Practice: Author and Photography
Date of Lecture: 1992-10-23
Douglas Crimp is an art historian, writer and critic who has made significant contributions to contemporary art theory and postmodernism. In the 1970s, his art criticism regularly appeared in prominent art magazines. Crimp joined the staff at the journal October in 1977, and was to remain there as editor until 1990. On the Museum’s Ruins (MIT Press, 1993) is a collection of Crimp’s essays addressing the relationship between art practice and institutions, as well as the postmodernist status of photography within the discourse of the contemporary museum.
Crimp’s 1988 book, AIDS: Cultural Analysis/Cultural Activism, is considered to be a founding work on AIDS and explores the crisis of representation that AIDS has posed to contemporary culture. AIDS Demo Graphics (Bay Press, 1990) further investigates this issue through chronicling the history of the AIDS activist group ACT UP, allotting particular significance to the collective’s graphic output. Crimp’s most recent book is Melancholia and Moralism: Essays on AIDS and Queer Politics (MIT Press, 2002). Crimp is currently working on a book about Andy Warhol’s films.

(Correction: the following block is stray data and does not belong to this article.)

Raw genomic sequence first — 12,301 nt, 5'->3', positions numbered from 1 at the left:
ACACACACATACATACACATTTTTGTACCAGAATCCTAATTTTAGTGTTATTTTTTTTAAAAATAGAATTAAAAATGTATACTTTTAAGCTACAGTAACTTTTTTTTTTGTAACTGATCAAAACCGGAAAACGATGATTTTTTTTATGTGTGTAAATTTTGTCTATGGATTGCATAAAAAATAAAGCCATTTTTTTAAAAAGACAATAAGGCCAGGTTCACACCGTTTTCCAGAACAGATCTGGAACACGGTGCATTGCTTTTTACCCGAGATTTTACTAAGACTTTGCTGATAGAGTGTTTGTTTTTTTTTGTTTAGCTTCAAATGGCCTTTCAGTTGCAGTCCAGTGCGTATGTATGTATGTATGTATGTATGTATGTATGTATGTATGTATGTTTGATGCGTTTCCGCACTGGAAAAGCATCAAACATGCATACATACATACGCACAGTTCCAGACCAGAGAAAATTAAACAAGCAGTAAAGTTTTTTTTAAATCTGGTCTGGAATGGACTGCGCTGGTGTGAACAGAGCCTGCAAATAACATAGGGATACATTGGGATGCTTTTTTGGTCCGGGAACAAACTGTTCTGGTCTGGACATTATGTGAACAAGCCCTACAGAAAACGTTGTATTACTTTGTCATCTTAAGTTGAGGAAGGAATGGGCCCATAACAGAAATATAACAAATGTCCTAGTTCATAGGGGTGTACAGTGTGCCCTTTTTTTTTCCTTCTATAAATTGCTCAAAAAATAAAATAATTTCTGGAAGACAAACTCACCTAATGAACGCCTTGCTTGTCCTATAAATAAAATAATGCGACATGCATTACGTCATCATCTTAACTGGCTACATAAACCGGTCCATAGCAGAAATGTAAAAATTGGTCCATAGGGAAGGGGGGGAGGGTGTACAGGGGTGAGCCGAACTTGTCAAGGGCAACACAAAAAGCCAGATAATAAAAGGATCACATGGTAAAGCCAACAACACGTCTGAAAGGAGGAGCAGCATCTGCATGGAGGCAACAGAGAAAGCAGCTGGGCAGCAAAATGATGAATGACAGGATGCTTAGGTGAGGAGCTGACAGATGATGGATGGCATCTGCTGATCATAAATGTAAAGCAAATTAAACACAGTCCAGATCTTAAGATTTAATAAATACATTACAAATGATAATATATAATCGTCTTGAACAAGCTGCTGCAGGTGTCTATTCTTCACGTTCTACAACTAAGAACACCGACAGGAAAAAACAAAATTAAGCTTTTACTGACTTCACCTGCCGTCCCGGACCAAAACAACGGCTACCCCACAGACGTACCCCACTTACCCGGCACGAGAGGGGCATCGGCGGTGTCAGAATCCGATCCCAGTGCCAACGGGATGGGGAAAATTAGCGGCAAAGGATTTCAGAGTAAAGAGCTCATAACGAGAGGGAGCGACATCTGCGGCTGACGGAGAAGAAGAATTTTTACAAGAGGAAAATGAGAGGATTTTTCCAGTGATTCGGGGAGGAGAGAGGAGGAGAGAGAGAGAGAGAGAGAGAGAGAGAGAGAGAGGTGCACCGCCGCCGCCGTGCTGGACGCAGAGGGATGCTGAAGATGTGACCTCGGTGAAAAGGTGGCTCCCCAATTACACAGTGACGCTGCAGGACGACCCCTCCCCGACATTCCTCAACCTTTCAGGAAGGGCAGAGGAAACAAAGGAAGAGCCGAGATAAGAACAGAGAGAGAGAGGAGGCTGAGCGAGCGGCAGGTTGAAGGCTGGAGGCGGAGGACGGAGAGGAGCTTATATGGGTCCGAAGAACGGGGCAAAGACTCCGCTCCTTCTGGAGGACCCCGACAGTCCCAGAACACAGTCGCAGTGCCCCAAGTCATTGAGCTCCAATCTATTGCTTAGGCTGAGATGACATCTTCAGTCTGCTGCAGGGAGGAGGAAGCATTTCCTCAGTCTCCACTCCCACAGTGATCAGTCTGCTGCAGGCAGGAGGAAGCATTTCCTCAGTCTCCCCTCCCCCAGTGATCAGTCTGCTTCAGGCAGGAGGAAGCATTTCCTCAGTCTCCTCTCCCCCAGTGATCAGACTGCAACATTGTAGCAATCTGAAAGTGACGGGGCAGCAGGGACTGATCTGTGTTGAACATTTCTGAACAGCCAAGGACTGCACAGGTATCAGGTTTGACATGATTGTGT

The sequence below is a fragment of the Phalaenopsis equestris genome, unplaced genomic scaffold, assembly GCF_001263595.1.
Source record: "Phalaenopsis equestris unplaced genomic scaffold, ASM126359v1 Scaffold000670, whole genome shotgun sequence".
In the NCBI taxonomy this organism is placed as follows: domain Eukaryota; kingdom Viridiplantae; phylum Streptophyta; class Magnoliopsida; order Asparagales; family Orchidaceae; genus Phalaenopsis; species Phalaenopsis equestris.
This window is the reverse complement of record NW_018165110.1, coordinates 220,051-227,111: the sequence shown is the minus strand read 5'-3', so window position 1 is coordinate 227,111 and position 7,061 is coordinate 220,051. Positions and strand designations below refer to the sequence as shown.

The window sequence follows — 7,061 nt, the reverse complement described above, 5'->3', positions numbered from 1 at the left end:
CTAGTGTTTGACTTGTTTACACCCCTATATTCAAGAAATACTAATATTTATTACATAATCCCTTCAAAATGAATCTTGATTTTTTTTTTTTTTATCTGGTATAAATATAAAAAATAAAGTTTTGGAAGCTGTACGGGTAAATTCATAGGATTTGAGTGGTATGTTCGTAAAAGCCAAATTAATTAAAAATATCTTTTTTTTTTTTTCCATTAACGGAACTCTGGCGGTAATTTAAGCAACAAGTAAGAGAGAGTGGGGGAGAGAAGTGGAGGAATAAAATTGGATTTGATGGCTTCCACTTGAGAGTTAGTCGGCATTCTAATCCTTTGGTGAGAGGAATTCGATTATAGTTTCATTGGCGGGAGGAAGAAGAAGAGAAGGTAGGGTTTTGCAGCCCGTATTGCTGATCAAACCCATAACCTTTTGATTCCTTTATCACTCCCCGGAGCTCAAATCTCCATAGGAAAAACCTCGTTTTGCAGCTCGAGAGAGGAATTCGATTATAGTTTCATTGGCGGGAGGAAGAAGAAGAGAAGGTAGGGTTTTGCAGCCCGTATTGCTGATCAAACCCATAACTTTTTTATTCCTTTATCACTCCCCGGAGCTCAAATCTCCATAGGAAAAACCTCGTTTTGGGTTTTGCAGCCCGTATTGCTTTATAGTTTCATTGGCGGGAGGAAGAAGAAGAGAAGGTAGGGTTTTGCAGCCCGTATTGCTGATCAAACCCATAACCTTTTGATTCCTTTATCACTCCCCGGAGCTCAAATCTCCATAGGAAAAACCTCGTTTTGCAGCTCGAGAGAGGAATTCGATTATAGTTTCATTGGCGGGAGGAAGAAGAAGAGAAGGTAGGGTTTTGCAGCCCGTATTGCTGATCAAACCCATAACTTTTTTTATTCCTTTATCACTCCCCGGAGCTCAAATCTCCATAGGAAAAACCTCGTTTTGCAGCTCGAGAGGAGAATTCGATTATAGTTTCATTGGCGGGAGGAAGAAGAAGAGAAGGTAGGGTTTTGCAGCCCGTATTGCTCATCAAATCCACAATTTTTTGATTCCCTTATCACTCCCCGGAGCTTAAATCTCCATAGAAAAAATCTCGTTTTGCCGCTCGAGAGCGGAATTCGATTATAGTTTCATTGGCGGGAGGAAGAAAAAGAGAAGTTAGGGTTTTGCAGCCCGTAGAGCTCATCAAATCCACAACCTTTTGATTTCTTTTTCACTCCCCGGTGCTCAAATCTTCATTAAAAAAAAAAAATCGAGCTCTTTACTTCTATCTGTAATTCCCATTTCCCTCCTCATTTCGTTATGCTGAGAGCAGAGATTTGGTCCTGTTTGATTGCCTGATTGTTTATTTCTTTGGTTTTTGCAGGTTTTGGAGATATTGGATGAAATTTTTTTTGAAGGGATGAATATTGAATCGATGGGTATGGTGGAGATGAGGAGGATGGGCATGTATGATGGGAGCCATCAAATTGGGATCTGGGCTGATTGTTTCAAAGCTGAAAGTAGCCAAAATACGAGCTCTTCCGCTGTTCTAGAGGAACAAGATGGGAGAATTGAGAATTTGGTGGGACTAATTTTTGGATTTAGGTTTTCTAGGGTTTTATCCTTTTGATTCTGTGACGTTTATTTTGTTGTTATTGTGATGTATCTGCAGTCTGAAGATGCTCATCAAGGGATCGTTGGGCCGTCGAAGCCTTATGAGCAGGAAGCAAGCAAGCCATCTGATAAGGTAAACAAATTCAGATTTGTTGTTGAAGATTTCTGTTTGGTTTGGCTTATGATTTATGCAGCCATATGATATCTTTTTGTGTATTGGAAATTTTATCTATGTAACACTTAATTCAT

Crimp has been awarded the College Art Association’s Frank Jewett Mather Award for distinction in art criticism and has twice received the Critics Fellowship from the National Endowment for the Arts. He is currently a professor of Art History and Visual and Cultural Studies at the University of Rochester.